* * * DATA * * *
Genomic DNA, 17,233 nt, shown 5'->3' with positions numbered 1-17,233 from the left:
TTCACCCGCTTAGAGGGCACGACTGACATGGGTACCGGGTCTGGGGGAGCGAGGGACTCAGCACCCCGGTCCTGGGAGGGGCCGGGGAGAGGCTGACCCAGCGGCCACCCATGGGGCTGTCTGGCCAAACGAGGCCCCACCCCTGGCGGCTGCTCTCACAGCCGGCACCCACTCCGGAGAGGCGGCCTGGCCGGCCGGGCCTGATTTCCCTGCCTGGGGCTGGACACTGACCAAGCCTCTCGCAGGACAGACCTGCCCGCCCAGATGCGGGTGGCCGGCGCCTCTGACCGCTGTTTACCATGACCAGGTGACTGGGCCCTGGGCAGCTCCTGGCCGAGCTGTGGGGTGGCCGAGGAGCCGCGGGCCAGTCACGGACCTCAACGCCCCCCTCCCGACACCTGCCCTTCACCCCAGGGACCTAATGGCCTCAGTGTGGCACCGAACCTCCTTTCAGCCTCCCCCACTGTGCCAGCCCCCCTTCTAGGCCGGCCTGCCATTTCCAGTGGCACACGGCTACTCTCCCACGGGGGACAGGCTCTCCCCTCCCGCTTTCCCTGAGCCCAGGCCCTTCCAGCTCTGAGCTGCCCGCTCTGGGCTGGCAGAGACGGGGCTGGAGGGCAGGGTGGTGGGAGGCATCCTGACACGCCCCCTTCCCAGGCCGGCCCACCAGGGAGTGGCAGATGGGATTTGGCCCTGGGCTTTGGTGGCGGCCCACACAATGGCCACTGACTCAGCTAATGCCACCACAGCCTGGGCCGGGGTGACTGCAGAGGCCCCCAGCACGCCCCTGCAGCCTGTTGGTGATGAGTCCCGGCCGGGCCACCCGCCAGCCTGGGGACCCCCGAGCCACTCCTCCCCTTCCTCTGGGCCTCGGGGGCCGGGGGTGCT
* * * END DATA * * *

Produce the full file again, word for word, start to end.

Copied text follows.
Genomic DNA, 17,233 nt, shown 5'->3' with positions numbered 1-17,233 from the left:
TTCACCCGCTTAGAGGGCACGACTGACATGGGTACCGGGTCTGGGGGAGCGAGGGACTCAGCACCCCGGTCCTGGGAGGGGCCGGGGAGAGGCTGACCCAGCGGCCACCCATGGGGCTGTCTGGCCAAACGAGGCCCCACCCCTGGCGGCTGCTCTCACAGCCGGCACCCACTCCGGAGAGGCGGCCTGGCCGGCCGGGCCTGATTTCCCTGCCTGGGGCTGGACACTGACCAAGCCTCTCGCAGGACAGACCTGCCCGCCCAGATGCGGGTGGCCGGCGCCTCTGACCGCTGTTTACCATGACCAGGTGACTGGGCCCTGGGCAGCTCCTGGCCGAGCTGTGGGGTGGCCGAGGAGCCGCGGGCCAGTCACGGACCTCAACGCCCCCCTCCCGACACCTGCCCTTCACCCCAGGGACCTAATGGCCTCAGTGTGGCACCGAACCTCCTTTCAGCCTCCCCCACTGTGCCAGCCCCCCTTCTAGGCCGGCCTGCCATTTCCAGTGGCACACGGCTACTCTCCCACGGGGGACAGGCTCTCCCCTCCCGCTTTCCCTGAGCCCAGGCCCTTCCAGCTCTGAGCTGCCCGCTCTGGGCTGGCAGAGACGGGGCTGGAGGGCAGGGTGGTGGGAGGCATCCTGACACGCCCCCTTCCCAGGCCGGCCCACCAGGGAGTGGCAGATGGGATTTGGCCCTGGGCTTTGGTGGCGGCCCACACAATGGCCACTGACTCAGCTAATGCCACCACAGCCTGGGCCGGGGTGACTGCAGAGGCCCCCAGCACGCCCCTGCAGCCTGTTGGTGATGAGTCCCGGCCGGGCCACCCGCCAGCCTGGGGACCCCCGAGCCACTCCTCCCCTTCCTCTGGGCCTCGGGGGCCGGGGGTGCT